I tend toward the simplistic, if the move was done as a continuation, then it's the same franchise. If the club was disbanded and then a new club put in place (think Washington Senators I and II) then it is a separate franchise.

On the subject of "Major Leagues" when Sean posts the Negro League stuff is that going to be considered a "Major League?" Ultimately that would change a lot of stats for folks but I don't know how you wouldn't call the Negro League a "Major League."
   15. villageidiom Posted: February 24, 2010 at 01:44 PM (#3466844)
OTOH the last Sporting News Baseball Guides and Record Books corrected this, and properly listed the 1901 Brewers under the modern Orioles, and put the 1901-02 Orioles under the same heading as the Yankees. This is what Sean should follow.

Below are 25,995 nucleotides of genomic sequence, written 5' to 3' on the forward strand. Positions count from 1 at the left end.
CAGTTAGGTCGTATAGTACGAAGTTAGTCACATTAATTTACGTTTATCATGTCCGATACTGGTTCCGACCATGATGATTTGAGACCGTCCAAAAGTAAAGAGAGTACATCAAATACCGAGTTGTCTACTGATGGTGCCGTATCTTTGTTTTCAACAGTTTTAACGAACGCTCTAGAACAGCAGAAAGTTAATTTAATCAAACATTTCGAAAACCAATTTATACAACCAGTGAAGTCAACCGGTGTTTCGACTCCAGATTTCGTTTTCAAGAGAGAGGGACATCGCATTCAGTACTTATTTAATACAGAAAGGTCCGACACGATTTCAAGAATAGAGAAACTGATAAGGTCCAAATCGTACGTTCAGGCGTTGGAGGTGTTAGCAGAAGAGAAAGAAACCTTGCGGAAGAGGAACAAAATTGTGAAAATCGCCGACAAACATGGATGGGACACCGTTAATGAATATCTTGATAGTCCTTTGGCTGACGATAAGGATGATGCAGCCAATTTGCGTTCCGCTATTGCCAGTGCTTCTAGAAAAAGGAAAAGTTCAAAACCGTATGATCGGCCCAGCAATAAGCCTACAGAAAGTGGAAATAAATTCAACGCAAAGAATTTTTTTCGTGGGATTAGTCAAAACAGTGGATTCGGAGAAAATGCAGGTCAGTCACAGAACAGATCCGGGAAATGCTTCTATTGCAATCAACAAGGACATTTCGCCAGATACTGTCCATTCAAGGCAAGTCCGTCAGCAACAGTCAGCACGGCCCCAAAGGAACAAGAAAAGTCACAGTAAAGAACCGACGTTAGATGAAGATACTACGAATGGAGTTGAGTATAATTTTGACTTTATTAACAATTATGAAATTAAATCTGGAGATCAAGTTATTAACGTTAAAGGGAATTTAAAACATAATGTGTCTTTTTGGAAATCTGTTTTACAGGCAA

But what if they had changed to follow what Sean was doing?

AFAICT from the Pittsburgh papers in mid 1902 the AL was to replace the Detroit and Baltimore franchises with Pittsburgh and New York. From those articles it's clear that the Detroit franchise would move to Pittsburgh; it's not made clear whether the Balt/NY switch was a move or a dissolution/expansion combo.
   16. OsunaSakata Posted: February 24, 2010 at 02:06 PM (#3466850)
The 1901-1902 Orioles should be part of Yankees history.

And Senators I are part of Twins history, Senators II are part of Rangers history and the Expos are part of Nationals history.

Given that, a feat by Zimmerman, Dunn or Strasburg is more meaningful to me as a Washington record compared to Goslin, Howard or Johnson, rather than as a franchise record compared to Raines, Dawson or Rogers. Can Sean do city records?
   17. Scott Lange Posted: February 24, 2010 at 03:15 PM (#3466911)
"Visit the pro baseball stadium in every city with an affiliated pro baseball team"


That's sensible. Obviously when there are two teams in a city simultaneously I want to visit both (Mets/Yankees, Cubs/Sox, etc.), and it doesn't seem very logically rigorous to waive that rule just because the two teams are in the city at different times, but there's just no alternative I guess. If only baseball owners would plan their club migrations around my hobby...